Decrepit Kenmawr Bridge to be replaced

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The days are numbered for the decrepit Kenmawr Bridge linking Swissvale and Rankin.

The Pennsylvania Department of Transportation is planning an estimated $9 million replacement project for 2017 and 2018, district executive Dan Cessna said at a public meeting this week.

And while the current 104-year-old span is too feeble to carry Port Authority buses, the new bridge may be designed to accommodate a future extension of the Martin Luther King Jr. East Busway, he said.

"We're evaluating what it would take to widen it for a busway extension if it ever happens," Mr. Cessna said. "We don't want to preclude future transportation options, knowing the challenges that exist through the east suburbs."

The process will include gathering public input about the impact of a wider bridge, which might cost more and require more land acquisition, he said.

Port Authority spokesman Jim Ritchie said while there are no current plans to extend the busway, the idea has been talked about for several years and remains an item of interest to the transit agency.

PennDOT approached the authority about building a bridge that would be wide enough for a busway extension, he said. "We're working together to design something that can accommodate the transit piece as well as the PennDOT piece."

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A smaller bridge might have to be torn down in a few years if the authority decides to extend the busway, Mr. Cessna said. "We don't think that's a wise long-term decision."

Of more immediate concern to those who cross the bridge is continued inaction by Norfolk Southern Railway on repairs needed to increase the posted weight limit of 6 tons, which prohibits anything heavier than a delivery van from using it.

The bridge crosses Norfolk Southern tracks and the railroad is responsible for maintaining the superstructure and substructure. PennDOT wrote the company nearly a year ago, warning that "it may become necessary to lower the [weight limit] even further or close the bridge within the next few years, if certain repairs are not completed soon."

The letter listed 10 repairs needed to restore a previous 12-ton weight limit and asked the railroad to do them "as soon as possible," but nothing has happened.

Norfolk Southern spokesman Dave Pidgeon issued a statement saying the railroad "wants to operate a safe network, we want to serve the community as a responsible corporate member, and we're looking at what are the best options to address the immediate and long-term challenges."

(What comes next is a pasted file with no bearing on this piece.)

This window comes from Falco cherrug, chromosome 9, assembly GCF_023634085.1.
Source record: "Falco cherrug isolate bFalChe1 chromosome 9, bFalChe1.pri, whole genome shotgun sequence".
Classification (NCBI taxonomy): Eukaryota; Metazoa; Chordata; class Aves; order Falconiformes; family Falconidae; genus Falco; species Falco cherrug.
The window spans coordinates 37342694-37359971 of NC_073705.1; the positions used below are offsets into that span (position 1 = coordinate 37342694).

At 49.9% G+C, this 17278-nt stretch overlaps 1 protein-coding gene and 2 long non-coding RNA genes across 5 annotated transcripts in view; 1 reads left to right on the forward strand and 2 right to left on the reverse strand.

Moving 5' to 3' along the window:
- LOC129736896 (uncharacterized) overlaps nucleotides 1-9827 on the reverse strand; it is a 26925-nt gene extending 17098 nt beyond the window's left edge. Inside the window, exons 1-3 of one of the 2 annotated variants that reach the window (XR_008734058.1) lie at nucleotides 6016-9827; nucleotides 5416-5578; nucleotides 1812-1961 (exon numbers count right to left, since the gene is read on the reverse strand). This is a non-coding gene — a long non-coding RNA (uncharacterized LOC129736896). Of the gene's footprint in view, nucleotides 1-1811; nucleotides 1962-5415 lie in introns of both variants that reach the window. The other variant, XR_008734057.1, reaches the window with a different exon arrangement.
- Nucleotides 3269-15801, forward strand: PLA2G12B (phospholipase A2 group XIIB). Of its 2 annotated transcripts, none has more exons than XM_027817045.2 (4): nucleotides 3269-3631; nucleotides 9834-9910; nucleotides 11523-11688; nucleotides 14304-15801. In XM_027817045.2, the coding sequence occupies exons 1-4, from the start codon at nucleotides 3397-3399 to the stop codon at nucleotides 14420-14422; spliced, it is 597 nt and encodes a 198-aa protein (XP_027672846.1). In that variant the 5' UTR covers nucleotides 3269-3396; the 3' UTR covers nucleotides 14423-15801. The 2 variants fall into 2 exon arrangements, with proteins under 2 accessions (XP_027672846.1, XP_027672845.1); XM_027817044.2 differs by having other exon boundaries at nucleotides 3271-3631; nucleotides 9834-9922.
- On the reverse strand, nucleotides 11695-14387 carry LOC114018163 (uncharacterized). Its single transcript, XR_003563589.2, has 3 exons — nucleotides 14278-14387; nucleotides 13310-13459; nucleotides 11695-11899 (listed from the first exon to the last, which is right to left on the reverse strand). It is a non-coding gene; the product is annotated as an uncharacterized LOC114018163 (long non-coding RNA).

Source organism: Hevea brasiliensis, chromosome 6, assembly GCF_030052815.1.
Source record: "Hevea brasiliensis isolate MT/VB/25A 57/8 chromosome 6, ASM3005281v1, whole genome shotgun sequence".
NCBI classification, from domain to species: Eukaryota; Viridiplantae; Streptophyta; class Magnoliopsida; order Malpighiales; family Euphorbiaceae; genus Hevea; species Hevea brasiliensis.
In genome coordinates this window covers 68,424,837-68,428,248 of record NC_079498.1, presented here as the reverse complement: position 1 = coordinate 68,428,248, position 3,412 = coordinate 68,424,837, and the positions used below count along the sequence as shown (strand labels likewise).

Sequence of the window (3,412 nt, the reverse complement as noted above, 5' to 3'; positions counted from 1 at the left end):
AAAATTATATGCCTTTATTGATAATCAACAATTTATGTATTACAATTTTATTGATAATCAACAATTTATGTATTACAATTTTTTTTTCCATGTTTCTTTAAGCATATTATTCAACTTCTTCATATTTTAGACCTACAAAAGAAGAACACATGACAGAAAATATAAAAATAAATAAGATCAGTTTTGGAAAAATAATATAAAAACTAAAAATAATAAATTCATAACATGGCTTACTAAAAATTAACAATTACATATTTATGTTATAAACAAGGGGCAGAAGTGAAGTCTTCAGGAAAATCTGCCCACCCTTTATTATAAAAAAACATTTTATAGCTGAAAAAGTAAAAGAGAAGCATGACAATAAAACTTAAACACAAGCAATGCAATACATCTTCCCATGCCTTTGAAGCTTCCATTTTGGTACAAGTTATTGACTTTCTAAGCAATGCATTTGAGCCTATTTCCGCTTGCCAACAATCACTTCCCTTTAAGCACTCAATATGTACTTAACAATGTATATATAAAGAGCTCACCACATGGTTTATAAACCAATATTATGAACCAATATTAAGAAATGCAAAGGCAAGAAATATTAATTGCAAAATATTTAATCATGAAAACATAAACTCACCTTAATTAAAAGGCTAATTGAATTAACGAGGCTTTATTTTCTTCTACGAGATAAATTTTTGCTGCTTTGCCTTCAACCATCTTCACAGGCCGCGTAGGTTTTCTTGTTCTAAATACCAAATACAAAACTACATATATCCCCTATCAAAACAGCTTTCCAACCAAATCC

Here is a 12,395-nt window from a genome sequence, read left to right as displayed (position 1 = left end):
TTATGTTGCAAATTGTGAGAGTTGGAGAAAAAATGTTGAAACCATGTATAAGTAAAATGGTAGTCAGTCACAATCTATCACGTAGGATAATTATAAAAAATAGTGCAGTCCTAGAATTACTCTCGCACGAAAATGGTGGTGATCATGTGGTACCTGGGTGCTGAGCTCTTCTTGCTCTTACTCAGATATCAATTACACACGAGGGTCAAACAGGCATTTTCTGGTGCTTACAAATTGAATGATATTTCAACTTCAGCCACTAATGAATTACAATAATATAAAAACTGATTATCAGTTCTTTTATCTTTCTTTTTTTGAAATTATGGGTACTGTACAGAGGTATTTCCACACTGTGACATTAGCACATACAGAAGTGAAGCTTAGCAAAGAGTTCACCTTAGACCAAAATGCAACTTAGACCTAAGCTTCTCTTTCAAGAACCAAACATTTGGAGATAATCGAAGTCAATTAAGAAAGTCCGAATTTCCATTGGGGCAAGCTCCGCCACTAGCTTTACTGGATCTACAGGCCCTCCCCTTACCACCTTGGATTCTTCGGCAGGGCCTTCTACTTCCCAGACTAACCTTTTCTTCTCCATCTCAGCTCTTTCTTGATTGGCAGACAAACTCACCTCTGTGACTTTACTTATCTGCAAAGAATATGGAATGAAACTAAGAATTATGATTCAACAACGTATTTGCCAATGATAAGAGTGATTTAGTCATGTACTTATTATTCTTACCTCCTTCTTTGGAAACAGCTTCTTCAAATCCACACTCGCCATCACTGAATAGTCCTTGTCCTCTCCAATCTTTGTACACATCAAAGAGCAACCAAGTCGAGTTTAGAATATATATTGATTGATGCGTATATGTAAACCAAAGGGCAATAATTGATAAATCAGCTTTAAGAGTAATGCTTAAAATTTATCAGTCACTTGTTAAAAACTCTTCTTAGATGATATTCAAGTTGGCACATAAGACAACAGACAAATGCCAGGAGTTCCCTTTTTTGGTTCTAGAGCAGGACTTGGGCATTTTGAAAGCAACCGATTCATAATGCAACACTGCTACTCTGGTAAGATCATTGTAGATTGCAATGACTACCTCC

A 1989 Public Utility Commission order requires Norfolk Southern to maintain the bridge sufficiently to allow 15-ton vehicles to use it. PennDOT recently asked the PUC to hold a field conference on the issue. It is scheduled for next week.

The replacement bridge will be built with a combination of funds from the federal and state governments and the railroad, Mr. Cessna said. Once the new bridge is built, the PUC will determine who is responsible for maintaining it.

An inspection in 2012 caused the lowering of the weight limit, which had been 12 tons (with a 22-ton limit for combination vehicles), early last year. That forced Port Authority to reroute its buses, adding 15 to 20 minutes to travel times.

Repairs to restore the weight limit "would be ideal for transit service as buses now follow indirect paths to the area," Mr. Ritchie said. "Also, if any other bridges were to become weight-restricted, we'd have great difficulty providing transit service to the area."

The bridge carries Braddock Avenue, a major feeder to the Parkway East interchange in Swissvale and a main route to Kennywood Park in West Mifflin. An average of 15,000 vehicles per day use it.

The bridge is rated structurally deficient and functionally obsolete, and on Pennsylvania's 100-point sufficiency scale, it grades at 2, one of the lowest scores in the state. The sidewalks on both sides are closed and a narrow walkway straddles one of the travel lanes, separated from vehicles by a makeshift chain-link fence.

During the 2012 inspection, workers observed several overweight trucks crossing the bridge, at a time when the weight limit was double what it is now.

The inspection report was filled with findings of corroded and cracked steel, peeling paint and cracked and spalling concrete throughout the bridge's superstructure and substructure, both of which were rated in poor condition. It estimated the repair costs at $461,000.

The bridge replacement is one of several previously unfunded projects made possible by the Legislature's and Gov. Tom Corbett's enactment of transportation funding legislation last fall.

Jon Schmitz: or 412-263-1868. Visit the PG's transportation blog, The Roundabout, at Twitter: @pgtraffic.

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